NEW YORK -- Sometimes when speaking of mundane days that suddenly turned into extraordinary ones, people may remember a horrible morning moment that made them think, "Maybe I'll just wait until tomorrow." That wasn't the case for Kirk Nieuwenhuis on Sunday, who turned an unremarkable morning into a career afternoon by belting three home runs in the Mets' 5-3 win over the D-backs, swinging his way into Mets history in the process.
After entering the day with a .091 batting average, Nieuwenhuis hit homers in each of his first three at-bats, signaling an unlikely yet triumphant return for a player who had been demoted and traded earlier in the season. "It was a little bit surreal," Nieuwenhuis said. "But after the last month I think I'm used to surreal now."
Designated for assignment after a rough 3-for-38 start, Nieuwenhuis was traded to the Angels for cash on May 27. He didn't fare much better in his native California, hitting .136 in 10 games before the Angels released him. The Mets then re-signed Nieuwenhuis and assigned him to Triple-A Las Vegas, where he hit .293 in 15 games before being recalled July 6.
"That was interesting," he said about the turn of events. "It's been a journey. It's taught me a lot. It's kind of put baseball in perspective a little bit for me, where it is on my priority list and stuff like that."
Nieuwenhuis, who rejoined the Mets on the road, hasn't even had time to restart the electricity and plumbing in his New York apartment. He woke up Sunday in a hotel bed a fifth outfielder with a batting average half his weight. By the time his day ended, his name appeared on a list of just 10 players in franchise history to homer three times in a game. He became the first Mets player to accomplish the feat at home, and he received a standing ovation from the crowd of 28,259 at Citi Field -- for striking out in his final at bat.
"I wish that happened more often," Nieuwenhuis said with a grin.
"That's why it's a great game," manager Terry Collins added. "You don't have any answers for it. Nobody knows what's going to happen on a daily basis. It's great because he's a tremendous kid who plays the game the way you want to play it."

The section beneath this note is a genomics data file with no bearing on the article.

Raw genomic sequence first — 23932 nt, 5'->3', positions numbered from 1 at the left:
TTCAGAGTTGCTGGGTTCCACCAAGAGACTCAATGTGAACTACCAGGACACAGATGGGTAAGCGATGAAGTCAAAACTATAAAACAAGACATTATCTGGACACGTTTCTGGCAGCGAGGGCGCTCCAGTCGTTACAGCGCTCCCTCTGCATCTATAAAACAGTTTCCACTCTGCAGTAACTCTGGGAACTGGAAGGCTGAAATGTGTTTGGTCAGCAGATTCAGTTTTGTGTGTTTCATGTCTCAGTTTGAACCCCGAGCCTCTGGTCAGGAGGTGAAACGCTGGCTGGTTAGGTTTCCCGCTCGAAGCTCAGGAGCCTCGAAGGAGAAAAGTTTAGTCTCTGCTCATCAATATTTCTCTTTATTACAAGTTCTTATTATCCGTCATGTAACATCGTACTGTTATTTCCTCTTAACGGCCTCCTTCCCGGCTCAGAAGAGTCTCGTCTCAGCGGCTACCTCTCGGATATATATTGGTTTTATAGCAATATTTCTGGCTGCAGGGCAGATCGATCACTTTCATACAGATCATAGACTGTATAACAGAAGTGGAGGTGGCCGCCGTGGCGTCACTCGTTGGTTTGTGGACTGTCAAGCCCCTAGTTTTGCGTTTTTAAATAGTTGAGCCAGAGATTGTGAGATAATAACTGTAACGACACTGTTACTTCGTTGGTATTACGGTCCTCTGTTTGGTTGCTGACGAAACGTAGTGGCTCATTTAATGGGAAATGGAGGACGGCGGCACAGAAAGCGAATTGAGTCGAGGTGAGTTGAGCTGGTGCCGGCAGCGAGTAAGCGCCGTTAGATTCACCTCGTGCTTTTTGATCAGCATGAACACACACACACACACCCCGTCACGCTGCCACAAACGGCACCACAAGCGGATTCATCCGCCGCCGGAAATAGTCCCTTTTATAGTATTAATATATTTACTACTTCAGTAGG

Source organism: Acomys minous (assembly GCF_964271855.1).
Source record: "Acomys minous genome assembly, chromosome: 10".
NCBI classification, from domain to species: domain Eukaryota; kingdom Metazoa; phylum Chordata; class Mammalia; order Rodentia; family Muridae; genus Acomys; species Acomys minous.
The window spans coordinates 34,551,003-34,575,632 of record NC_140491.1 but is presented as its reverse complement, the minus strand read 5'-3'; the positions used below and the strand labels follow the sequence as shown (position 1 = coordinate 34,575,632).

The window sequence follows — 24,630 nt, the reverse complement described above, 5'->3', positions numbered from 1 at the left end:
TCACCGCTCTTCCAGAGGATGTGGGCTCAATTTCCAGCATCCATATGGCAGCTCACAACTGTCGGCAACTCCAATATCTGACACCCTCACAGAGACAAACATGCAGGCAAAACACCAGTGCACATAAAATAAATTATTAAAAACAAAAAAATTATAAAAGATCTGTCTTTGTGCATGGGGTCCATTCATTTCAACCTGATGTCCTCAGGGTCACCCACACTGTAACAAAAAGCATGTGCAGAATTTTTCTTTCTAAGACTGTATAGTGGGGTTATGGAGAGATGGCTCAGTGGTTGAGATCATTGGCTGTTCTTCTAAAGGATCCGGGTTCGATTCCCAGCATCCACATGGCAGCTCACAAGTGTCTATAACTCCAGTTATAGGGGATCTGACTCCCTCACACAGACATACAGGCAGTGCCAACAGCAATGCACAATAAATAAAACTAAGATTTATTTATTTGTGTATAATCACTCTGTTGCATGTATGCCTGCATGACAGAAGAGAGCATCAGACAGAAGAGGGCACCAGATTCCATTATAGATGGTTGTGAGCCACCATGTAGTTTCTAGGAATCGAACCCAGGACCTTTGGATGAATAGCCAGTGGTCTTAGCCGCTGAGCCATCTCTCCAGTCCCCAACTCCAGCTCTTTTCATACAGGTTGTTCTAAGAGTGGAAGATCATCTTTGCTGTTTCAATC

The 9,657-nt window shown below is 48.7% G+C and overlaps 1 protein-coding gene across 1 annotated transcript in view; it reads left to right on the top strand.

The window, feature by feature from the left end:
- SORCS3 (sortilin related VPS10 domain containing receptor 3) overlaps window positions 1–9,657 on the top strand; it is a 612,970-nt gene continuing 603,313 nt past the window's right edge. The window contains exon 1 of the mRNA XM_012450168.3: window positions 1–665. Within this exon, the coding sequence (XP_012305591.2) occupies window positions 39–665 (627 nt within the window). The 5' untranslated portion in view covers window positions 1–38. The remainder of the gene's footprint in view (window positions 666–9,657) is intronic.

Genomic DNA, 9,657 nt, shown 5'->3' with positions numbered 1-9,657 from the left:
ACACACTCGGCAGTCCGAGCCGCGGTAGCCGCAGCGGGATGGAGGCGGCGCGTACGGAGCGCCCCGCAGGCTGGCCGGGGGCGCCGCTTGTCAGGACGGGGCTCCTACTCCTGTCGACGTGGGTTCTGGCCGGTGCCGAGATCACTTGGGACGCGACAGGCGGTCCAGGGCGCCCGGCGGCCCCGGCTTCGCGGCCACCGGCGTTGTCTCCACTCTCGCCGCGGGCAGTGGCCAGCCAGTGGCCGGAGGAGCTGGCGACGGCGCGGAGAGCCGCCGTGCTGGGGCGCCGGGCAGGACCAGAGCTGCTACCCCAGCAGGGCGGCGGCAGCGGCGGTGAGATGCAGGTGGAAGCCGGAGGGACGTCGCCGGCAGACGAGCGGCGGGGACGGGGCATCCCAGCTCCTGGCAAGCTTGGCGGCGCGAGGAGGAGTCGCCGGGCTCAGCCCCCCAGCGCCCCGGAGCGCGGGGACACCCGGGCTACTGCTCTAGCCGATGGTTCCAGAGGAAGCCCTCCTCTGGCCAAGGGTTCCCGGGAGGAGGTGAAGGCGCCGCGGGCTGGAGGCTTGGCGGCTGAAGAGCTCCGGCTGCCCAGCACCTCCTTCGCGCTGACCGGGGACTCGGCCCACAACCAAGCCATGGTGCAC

Collins started Nieuwenhuis on Sunday because starting left fielder Michael Cuddyer is dealing with a balky knee and due to the fact that lefties entered play hitting .298 against D-backs starter Rubby De La Rosa. That's who Nieuwenhuis hit his first two homers off, one a solo line drive that needed a review to ensure it snuck over the left-field wall, the other a two-run blast over the Party Deck in left-center. Nieuwenhuis added a rainbow blast off the right-field foul pole off reliever Randall Delgado in the fifth.
'Unbelievable," Mets starter Jon Niese said. "I guess there are no other words to describe it."
Niese was a Met in 2010, the last time New York entered the All-Star break with at least 47 wins. He and Nieuwenhuis were consistent presences on most of next four teams, none of which finished the year above .500. Nieuwenhuis' big day Sunday lifted the New York to their seventh win in nine games. While they enter the break with just one All-Star -- Jacob deGrom -- the Mets also have just a two-game deficit in the National League East.
The Mets have survived basically the entire first half without third baseman David Wright and with just sprinkles of catcher Travis d'Arnaud. Overall, 13 players have missed time on either the disabled or restricted lists, and even including their recent power surge -- New York's last 15 runs have come via the home run -- the Mets have still scored the second-fewest runs in the NL. But New York remains in the thick of things despite a 34-39 record since its early 11-game winning streak, due to its group of young starters every night seeming to out-do one another.
Nieuwenhuis' historic afternoon put a happy, shake-your-head bow on that first half in Queens.
"It was a huge day for us," he said. "To finish up the first half like this for us is really cool."
Joe Trezza is an associate reporter for MLB.com. This story was not subject to the approval of Major League Baseball or its clubs.